In a structured content model, you define a taxonomy that includes tags to apply to your content at the publication and topic level. Authors can then search the taxonomy to find the content they can reuse in their publications.

Before you start adding content to your CCMS, you should define your taxonomy and create guidelines for using them and adding new ones. For example, the Paligo CCMS has a Taxonomy Manager where you can create parent and child tags to apply to your content.

3. Define Content Reuse Policies

Once you have audited your content and identified areas to optimize content reuse, you need to document policies for how current and new content should reuse existing content. For example, if you know many of your publications will have the same introduction, create a policy that states the introduction should be reused.

You will also need to define policies for locking and unlocking reusable content. The CCMS has features for locking reusable content, but at some point, the content will need to be updated. Rules around who has the right to update content and the implications of those updates should be clear.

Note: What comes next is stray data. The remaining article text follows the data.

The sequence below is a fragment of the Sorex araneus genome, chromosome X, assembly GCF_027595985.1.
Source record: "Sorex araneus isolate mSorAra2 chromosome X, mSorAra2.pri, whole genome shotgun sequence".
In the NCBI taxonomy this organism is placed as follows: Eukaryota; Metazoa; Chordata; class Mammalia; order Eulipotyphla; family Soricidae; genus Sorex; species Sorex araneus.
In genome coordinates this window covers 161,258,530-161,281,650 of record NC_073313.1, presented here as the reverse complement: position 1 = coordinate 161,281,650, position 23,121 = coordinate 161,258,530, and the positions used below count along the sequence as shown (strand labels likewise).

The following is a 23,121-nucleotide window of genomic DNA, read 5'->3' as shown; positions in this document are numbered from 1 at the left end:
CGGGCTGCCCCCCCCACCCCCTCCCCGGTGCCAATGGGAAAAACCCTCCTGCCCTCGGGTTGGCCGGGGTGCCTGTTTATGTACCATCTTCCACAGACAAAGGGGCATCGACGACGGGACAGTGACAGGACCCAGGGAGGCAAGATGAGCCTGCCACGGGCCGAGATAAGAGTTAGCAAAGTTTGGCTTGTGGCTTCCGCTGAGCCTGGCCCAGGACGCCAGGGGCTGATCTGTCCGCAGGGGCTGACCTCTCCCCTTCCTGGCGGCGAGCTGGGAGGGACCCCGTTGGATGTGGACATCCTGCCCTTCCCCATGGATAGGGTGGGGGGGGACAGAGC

4. Adding Content to the CCMS

The best way to optimize your content reuse strategy is to use a component content management system (CCMS). Your CCMS will provide different ways to reuse content. Match those capabilities with your audit and newly defined reuse policies and start adding content.

When creating content in a CCMS, you follow your structured content model breaking content into logical chunks that can be reused in other content assets. You also define a taxonomy that describes each content element. Then, as you create new publications and topics, you can search for content to reuse, either through a search option or by taxonomy. And as you update your content, the CCMS has version control features that ensure you always use the most recent version ‌of your content everywhere.

Your CCMS should enable you to publish that content in different formats, from PDF to Word, to HTML and HTML5, and other outputs, as well as multiple languages.

Wrapping it Up: Optimize for Content Reuse and Reap the Benefits

A content reuse strategy helps you make sure your content is accurate and consistent across all your publications and channels. It reduces the time and costs required to manage content and support regulatory compliance. And while you could try to implement content reuse using a manual approach, you’ll have more success leveraging technology like a CCMS.

A CCMS offers a central location to create all your content and make it available to everyone in your organization. It enables an enterprise-wide content reuse strategy that creates even more opportunities to save time creating content and provides consistent information across all your publications and content channels.

If you don’t have a content reuse strategy yet, it’s time to start your plan. Use this information as your get-started guide, and if you need help, give us a call; we’re here to support you.